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An Overview of Business Health Insurance Plan Options

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Many small business owners struggle to keep their doors open and it can be a struggle to provide their employees with business health insurance. Fortunately, with recent healthcare reform, there are more affordable options and more businesses are able to help provide policies for their workers. In general, small business owners have two options for business health insurance:

  • Group Health Insurance; and
  • Individual Health Insurance.

 

What Is Group Health Insurance?

Group health insurance is a policy that an employer buys and offers to eligible employees of his or her business. The policy may also be offered to the employee's eligible dependents, such as a spouse and/or children, as well. The cost of the premiums for this type of business health insurance is split between the employer and the employee, with the employer paying a minimum percentage rate.

 

What Is Group Health Insurance?

 

 

Individual Health Insurance

Another type of business health insurance that is bought by the employee instead of the business owner is individual health insurance. Employees can buy plans to cover themselves and/or their families. As of 2014, all individual health insurance plans must cover the employee regardless of any pre-existing conditions.

To help offset the cost of individual health insurance, the small business owner can reimburse employees by setting up a premium reimbursement arrangement. This arrangement is tax-free, and it is similar to how contributions would be made through a group health insurance plan.

 

 

The Costs of Health Insurance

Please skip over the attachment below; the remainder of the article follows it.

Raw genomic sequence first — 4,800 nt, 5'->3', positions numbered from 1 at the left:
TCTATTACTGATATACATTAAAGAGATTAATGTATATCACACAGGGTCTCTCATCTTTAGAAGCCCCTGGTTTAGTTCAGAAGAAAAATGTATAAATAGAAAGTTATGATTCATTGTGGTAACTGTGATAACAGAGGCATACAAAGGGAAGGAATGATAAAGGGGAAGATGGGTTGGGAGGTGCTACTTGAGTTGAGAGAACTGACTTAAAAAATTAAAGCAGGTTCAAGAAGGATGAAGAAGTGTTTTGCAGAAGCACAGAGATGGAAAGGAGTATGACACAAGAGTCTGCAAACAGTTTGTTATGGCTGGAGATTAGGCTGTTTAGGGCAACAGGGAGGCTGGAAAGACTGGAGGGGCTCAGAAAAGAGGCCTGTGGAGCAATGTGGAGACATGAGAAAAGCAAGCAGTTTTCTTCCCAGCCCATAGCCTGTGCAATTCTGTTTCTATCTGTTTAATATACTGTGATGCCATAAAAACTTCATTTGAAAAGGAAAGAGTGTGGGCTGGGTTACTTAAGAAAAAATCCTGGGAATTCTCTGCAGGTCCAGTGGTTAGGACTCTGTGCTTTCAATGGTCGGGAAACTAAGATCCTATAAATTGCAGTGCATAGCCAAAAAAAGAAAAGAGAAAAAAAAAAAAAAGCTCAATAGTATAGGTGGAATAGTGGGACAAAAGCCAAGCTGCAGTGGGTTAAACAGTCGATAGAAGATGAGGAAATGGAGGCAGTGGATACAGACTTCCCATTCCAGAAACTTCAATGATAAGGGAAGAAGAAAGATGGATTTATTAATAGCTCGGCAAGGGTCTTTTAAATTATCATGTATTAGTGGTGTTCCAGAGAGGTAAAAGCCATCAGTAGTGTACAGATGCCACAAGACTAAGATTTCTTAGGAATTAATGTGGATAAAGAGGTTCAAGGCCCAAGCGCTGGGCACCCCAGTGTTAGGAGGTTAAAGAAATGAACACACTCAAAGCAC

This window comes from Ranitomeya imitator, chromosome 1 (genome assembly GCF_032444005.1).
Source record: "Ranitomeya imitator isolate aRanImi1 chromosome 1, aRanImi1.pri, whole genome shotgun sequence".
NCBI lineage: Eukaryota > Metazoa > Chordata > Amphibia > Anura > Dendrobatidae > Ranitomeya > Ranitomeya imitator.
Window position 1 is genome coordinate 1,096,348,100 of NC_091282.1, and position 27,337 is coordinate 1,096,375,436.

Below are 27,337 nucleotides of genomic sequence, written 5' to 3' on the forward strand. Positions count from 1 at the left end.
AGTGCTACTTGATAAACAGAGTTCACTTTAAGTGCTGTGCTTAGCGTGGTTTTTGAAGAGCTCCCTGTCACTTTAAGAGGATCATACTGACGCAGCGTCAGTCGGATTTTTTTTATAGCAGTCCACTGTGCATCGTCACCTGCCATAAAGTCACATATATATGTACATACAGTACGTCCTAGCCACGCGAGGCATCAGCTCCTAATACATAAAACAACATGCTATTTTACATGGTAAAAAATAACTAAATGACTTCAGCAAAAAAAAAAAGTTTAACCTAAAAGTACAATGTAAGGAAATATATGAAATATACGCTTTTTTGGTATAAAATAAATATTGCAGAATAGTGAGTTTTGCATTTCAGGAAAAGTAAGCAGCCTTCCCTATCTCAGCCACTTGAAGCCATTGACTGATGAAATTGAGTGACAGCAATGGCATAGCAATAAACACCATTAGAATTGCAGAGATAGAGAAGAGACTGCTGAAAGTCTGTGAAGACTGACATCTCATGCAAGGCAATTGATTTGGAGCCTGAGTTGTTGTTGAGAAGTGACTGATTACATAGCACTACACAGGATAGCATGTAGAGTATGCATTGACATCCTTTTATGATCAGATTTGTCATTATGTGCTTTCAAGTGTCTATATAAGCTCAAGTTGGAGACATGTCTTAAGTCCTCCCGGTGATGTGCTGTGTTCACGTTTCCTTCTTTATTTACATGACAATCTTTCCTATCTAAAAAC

Business health insurance can be expensive and many small businesses, those under 50 employees, may not offer it because of the expense involved. However, starting in 2015, all businesses with at least 50 full-time employees must offer affordable, minimum-value group health insurance. Minimum value means the plan is designed to pay at 60 percent of the medical expenses for a standard population. It also includes coverage for inpatient hospital and doctor services.

In 2014, the average cost of group health insurance for a single employee was $502 per month and for family coverage it was $1,403 per month. All of these costs are split between the employer and employee, with the employer responsible for paying a certain percentage of it.

The cost of individual health insurance in 2014 was $364 per month. There are premium tax credit discounts available for these types of plans and such discounts reduced costs by an average of $82 per month. For very small companies, this type of business health insurance may be a good way of covering employees, and if the employee changes jobs, they can take the insurance coverage with them.

 

 

Types of Business Health Insurance Plans

Whether it is for group health insurance or individual health insurance, you will usually have four different types of plans from which to choose:

  • PPO Plans;
  • HMO Plans;
  • HSA-Qualified Plans; and
  • Indemnity Plans.

 

PPO Insurance Plans